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The North Shore News Hour includes up-to-the minute weather, North Shore happenings in local news, sports and entertainment, as well as a variety of features from WTIP staff and volunteers. If you miss the North Shore News Hour at noon, tune in for a replay Monday through Thursday beginning at 5:00 p.m.


What's On:
Grand Portage Band flag. Submitted image

Grand Portage primary election postponed to June 9

If it were not for the COVID-19 pandemic, the Grand Portage Band of Lake Superior Chippewa would today be announcing the results of its tribal council primary election.

However, due to health and safety concerns, the Minnesota Chippewa Tribe adopted a resolution on March 24 to postpone the March 31, 2020 primary elections for its members.

According to a memorandum from the MCT, the primary election for the 2020 election will be held June 9, 2020 and the general election will take place on August 18.

Any band members who have already voted by absentee ballot will be counted in the June 9 primary.

MCT President Cathy Chavers said in the memo, “Unfortunately this postponement will add confusion to our election process, but for the safety of our tribal members it was necessary.”

Following the MCT decision, Grand Portage Tribal Council Secretary/Treasurer April McCormick issued a memorandum to Grand Portage Band members, explaining it stance on the election.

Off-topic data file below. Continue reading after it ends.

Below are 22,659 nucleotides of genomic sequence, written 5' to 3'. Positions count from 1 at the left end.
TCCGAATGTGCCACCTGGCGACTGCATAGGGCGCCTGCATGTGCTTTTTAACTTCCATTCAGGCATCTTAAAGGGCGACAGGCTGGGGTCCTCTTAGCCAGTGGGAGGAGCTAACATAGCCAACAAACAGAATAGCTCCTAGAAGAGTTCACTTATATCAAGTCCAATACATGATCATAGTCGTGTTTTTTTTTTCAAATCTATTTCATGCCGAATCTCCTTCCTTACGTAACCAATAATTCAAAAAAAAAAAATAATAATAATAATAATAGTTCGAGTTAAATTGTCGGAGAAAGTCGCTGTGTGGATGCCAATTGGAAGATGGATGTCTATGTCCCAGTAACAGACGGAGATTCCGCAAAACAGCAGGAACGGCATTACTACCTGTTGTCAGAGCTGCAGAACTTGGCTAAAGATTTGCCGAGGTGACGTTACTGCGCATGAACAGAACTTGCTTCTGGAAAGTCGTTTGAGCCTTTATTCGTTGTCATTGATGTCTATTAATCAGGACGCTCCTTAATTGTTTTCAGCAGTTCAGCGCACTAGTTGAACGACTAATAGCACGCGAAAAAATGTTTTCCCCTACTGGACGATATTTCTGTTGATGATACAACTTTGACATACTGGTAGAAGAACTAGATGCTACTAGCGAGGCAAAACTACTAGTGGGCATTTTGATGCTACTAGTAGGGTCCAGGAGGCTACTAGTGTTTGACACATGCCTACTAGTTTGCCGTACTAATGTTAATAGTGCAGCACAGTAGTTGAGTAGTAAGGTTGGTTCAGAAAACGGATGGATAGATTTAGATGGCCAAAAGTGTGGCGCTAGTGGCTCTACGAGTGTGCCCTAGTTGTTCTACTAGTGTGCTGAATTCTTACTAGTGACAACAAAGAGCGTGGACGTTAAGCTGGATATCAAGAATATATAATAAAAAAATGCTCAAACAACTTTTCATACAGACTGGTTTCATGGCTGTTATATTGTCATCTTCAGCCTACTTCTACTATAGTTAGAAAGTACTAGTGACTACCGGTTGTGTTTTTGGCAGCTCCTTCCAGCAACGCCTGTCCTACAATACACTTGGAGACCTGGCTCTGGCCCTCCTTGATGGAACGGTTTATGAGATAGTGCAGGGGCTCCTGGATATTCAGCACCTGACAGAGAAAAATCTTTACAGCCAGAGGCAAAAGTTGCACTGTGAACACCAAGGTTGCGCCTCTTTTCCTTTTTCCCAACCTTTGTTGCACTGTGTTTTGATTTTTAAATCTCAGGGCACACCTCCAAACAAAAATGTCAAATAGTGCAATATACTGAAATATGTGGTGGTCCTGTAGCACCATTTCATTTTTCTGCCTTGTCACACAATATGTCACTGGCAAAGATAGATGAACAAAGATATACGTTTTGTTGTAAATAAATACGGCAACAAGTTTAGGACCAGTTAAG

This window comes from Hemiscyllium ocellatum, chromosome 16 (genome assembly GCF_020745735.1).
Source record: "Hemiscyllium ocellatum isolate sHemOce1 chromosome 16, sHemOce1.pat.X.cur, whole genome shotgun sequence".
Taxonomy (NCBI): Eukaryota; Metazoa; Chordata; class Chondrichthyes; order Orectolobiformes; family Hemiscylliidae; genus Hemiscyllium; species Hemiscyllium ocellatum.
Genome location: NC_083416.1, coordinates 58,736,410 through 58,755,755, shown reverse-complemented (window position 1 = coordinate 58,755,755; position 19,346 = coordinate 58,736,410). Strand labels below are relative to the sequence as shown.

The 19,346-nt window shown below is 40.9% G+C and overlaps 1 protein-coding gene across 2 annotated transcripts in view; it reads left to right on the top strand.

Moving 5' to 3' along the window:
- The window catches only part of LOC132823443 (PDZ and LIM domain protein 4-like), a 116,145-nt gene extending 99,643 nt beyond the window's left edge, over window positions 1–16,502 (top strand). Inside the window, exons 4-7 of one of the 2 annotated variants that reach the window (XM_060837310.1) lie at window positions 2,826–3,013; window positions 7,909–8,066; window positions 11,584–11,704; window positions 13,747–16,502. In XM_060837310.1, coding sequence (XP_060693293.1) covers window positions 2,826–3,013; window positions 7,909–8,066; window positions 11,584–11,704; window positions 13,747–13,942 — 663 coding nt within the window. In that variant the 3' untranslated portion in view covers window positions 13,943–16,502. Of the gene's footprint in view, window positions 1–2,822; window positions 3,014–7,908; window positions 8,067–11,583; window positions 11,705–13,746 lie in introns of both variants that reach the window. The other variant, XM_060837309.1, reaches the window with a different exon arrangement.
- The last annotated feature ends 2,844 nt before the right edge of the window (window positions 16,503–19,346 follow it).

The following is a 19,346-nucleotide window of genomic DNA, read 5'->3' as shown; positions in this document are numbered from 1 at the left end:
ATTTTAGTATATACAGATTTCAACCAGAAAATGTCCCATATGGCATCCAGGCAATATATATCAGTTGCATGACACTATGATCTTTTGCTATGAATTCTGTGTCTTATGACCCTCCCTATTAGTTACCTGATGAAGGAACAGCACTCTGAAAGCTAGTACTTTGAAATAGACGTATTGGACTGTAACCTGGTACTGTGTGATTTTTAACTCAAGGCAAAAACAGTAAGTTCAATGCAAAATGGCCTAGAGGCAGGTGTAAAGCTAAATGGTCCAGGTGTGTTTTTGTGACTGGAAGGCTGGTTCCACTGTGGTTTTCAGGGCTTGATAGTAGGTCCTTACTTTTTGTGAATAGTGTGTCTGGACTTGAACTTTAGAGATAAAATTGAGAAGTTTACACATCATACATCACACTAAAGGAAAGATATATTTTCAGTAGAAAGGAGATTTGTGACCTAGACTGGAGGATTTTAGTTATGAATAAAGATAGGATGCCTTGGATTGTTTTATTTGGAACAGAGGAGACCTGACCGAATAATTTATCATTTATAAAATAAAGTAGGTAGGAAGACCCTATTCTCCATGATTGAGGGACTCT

McCormick wrote that the Grand Portage election board members told the Tribal Council they were prepared to conduct the primary on March 31, with precautions regarding the spread of COVID-19.

McCormick wrote that she and Tribal Chair Beth Drost, as the MCT representatives for Grand Portage, advocated for the primary to proceed as planned.

McCormick said the Mille Lacs Band of Lake Superior Chippewa joined Grand Portage in asking that the primary proceed as planned. However, she said other Bands felt they were not ready. Grand Portage and Mille Lacs were voted down, and the MCT directed that the election dates be changed.

McCormick expressed appreciation to the Grand Portage election board. The Tribal Council appoints Band members to that board. For the 2020 primary and general elections those serving are Toby Stevens, chair; Jason Burnett, clerk; Vallen Cook, teller, and Vivian Carlson, alternate.